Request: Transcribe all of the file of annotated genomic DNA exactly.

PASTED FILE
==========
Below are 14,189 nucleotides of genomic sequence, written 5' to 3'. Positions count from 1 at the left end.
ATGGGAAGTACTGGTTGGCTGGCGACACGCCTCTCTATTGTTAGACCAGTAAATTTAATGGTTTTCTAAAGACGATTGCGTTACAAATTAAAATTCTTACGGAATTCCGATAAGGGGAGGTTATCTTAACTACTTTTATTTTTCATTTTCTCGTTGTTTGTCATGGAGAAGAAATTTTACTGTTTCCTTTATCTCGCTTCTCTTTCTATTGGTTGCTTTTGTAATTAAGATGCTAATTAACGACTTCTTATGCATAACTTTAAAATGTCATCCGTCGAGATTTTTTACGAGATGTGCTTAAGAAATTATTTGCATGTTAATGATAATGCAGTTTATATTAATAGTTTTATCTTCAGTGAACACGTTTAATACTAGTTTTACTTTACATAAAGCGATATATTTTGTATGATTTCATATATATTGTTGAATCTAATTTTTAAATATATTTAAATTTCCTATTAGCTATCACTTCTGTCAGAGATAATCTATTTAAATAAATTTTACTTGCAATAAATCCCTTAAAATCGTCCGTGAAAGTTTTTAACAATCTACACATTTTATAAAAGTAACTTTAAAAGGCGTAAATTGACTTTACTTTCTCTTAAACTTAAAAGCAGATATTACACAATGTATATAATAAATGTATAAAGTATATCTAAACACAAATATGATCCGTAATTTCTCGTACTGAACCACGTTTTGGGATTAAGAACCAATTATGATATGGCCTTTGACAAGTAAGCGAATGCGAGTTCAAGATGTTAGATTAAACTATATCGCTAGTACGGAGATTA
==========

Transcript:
Below are 14,189 nucleotides of genomic sequence, written 5' to 3'. Positions count from 1 at the left end.
ATGGGAAGTACTGGTTGGCTGGCGACACGCCTCTCTATTGTTAGACCAGTAAATTTAATGGTTTTCTAAAGACGATTGCGTTACAAATTAAAATTCTTACGGAATTCCGATAAGGGGAGGTTATCTTAACTACTTTTATTTTTCATTTTCTCGTTGTTTGTCATGGAGAAGAAATTTTACTGTTTCCTTTATCTCGCTTCTCTTTCTATTGGTTGCTTTTGTAATTAAGATGCTAATTAACGACTTCTTATGCATAACTTTAAAATGTCATCCGTCGAGATTTTTTACGAGATGTGCTTAAGAAATTATTTGCATGTTAATGATAATGCAGTTTATATTAATAGTTTTATCTTCAGTGAACACGTTTAATACTAGTTTTACTTTACATAAAGCGATATATTTTGTATGATTTCATATATATTGTTGAATCTAATTTTTAAATATATTTAAATTTCCTATTAGCTATCACTTCTGTCAGAGATAATCTATTTAAATAAATTTTACTTGCAATAAATCCCTTAAAATCGTCCGTGAAAGTTTTTAACAATCTACACATTTTATAAAAGTAACTTTAAAAGGCGTAAATTGACTTTACTTTCTCTTAAACTTAAAAGCAGATATTACACAATGTATATAATAAATGTATAAAGTATATCTAAACACAAATATGATCCGTAATTTCTCGTACTGAACCACGTTTTGGGATTAAGAACCAATTATGATATGGCCTTTGACAAGTAAGCGAATGCGAGTTCAAGATGTTAGATTAAACTATATCGCTAGTACGGAGATTA